Learning Doesn’t Provide Immunity

Learning Doesn’t Provide Immunity

Brain Injection   Just because I’ve learnt a little about how I make decisions and judgments, it does not mean that I will always make better decisions. I know that I am vulnerable in my decision-making and that it is thick with bias.

Perhaps the best I can hope for is to recognise through reflection, sharing and good conversation the biases in the decisions and judgments I make and continue to learn from them as well as seek to understand ‘cues’ of when my biases may be at play.

Around this time four years ago I began a ‘learning adventure’ that would change my life in more ways than I could have imagined. I had been working in ‘safety’ for most of my life and I was at my wits end trying to understand why our focus was fixated predominately on systems, policing and ‘control’, with little understanding of people and how we make decisions. There seemed to be no place in the paradigm that I was working in that allowed for mistakes, and the groundswell in the industry was being driven by the seduction of ‘zero’.

Where there was talk of ‘people’, it inevitably turned to ‘human factors and human error’ that has at its heart an understanding of people as ‘factors’ within a system, rather than recognising we are fallible beings whose decisions are laden with bias and flaws that cannot be overcome simply by implementing better (or more) controls and systems.

To truly ‘live’ as a person means, in part, being free to make decisions, to make mistakes and live a life of our choosing (autonomy support, Deci). When we are considered as part of a system, mistakes tend to be understood with the intent of fixing and correcting, not learning and accepting. Of course, things are not as simple, straight forward or black and white as I describe here, living also means that we are part of a community that has it’s own standards, practices and expectations. Learning about the grey and messiness of understanding people and society is one of the most intriguing facets of the adventure of the last four years.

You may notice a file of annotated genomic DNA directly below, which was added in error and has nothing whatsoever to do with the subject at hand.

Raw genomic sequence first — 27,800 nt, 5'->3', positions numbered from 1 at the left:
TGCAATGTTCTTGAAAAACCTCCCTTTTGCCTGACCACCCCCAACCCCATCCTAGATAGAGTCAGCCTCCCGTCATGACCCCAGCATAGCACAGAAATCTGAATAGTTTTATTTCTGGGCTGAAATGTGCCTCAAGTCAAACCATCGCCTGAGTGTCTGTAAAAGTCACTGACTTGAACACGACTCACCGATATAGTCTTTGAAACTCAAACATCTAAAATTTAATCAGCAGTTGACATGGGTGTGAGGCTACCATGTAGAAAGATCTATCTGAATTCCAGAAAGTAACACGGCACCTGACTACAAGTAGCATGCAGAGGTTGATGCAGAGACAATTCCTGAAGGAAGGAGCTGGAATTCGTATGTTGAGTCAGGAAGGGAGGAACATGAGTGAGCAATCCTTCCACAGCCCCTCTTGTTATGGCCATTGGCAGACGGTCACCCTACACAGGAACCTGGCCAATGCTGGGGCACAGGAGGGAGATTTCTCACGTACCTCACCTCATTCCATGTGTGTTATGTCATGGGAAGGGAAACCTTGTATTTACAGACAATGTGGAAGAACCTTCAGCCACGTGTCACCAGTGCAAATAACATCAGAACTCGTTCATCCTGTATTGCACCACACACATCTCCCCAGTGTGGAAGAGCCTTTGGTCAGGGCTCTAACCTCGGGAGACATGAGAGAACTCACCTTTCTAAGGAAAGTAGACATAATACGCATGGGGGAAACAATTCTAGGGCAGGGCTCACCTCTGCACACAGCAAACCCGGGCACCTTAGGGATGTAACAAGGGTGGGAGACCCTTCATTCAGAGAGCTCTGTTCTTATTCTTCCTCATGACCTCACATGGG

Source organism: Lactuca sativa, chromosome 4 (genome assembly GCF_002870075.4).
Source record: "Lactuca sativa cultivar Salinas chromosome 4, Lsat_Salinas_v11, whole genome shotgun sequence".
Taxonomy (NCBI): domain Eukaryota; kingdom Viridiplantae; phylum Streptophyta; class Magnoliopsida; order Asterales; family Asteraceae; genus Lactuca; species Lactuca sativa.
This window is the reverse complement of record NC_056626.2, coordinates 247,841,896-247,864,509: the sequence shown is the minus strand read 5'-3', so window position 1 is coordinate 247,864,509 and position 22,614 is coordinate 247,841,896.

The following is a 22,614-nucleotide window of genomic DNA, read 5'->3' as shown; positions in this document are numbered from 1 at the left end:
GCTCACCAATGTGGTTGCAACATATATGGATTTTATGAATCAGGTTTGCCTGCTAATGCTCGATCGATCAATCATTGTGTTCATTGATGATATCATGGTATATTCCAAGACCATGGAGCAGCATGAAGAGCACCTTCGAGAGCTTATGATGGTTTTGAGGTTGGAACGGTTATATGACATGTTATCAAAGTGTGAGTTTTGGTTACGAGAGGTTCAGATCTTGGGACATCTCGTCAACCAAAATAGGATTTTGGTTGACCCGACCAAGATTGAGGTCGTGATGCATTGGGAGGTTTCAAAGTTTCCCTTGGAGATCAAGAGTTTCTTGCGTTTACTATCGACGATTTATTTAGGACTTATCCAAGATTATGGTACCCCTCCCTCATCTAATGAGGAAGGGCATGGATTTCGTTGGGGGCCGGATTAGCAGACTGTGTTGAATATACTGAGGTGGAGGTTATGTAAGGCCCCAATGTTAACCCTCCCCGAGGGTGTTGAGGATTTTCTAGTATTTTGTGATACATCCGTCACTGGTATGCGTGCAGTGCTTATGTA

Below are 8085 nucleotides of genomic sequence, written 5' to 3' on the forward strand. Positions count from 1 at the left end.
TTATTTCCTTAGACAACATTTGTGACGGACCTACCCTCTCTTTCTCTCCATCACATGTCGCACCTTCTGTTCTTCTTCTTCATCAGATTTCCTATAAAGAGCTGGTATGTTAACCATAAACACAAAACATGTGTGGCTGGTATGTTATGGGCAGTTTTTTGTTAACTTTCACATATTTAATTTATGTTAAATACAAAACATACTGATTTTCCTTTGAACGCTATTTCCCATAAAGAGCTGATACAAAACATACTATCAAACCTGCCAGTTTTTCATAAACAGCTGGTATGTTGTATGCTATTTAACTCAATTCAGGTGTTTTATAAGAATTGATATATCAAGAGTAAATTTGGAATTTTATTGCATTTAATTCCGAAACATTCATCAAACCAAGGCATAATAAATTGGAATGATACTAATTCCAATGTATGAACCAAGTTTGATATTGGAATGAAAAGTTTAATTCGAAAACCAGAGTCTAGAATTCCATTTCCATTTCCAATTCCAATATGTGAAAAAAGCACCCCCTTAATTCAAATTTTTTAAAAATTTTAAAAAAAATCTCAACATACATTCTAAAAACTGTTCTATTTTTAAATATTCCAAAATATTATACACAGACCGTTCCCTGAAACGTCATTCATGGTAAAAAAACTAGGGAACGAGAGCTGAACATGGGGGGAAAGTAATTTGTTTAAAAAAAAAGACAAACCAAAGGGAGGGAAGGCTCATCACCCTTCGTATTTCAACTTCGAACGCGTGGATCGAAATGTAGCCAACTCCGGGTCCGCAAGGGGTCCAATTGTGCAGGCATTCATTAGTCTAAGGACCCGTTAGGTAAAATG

It was also four years ago that I received a copy of Risk Makes Sense, a book that helped me better understand people, to learn and think about risk in a different way, and ultimately lead to me to commencing the post-graduate program in The Psychology of Risk.

Surely this program would teach me all I needed to know about being a better decision maker? It would provide me with the tools that would mean that my decisions would be less prone to error and it would mean that I could be error free. Not on your life, that is not what this learning adventure is about.

So what have I learnt?

While there has been some great learning from attending the formal program of education in a University setting, it has been the informal learning, the interactions with others, the shared stories, the reading, the questions, the community and the exploring where most of the learning has occurred. There is so much that I’ve learnt from these experiences, most of all is how much I don’t know, and how much more I have to learn.

This ‘adventure’ has evolved over time too. While I started with the aim of better understanding people and others, I have also learnt so much about myself. One thing that constantly amazes me is that even though I’ve learnt so much about biases and things like ‘fundamental attribution error’ and how these often ‘disable’ my decision-making that, oddly enough, just because I know about them does not necessarily mean that I make better decisions.

Deniel Kahneman when discussing his book Thinking Fast and Slow on the topic of anchoring and the validity of numbers when it comes to assessing risk, makes the same observation:

“Kahneman confesses that he himself still experiences the illusion of validity, after fifty years of warning other people against it. He cannot escape the illusion that his own intuitive judgments are trustworthy.” (New York Review of Books)

So am I wasting my time with all this new learning if my decision making its still going to be filled with bias?

Of course the answer is no. However, I suspect that if I were to ‘assess’ this learning adventure like we often assess the ‘success’ of most workplace training programs, the answer would be different. You see I cannot even begin to assess my learning through a grade or mark, in fact what I have learnt is that I’m not even conscious of much of what I am learning.

Do we in risk and safety need to better understand the importance of the unconscious in communication?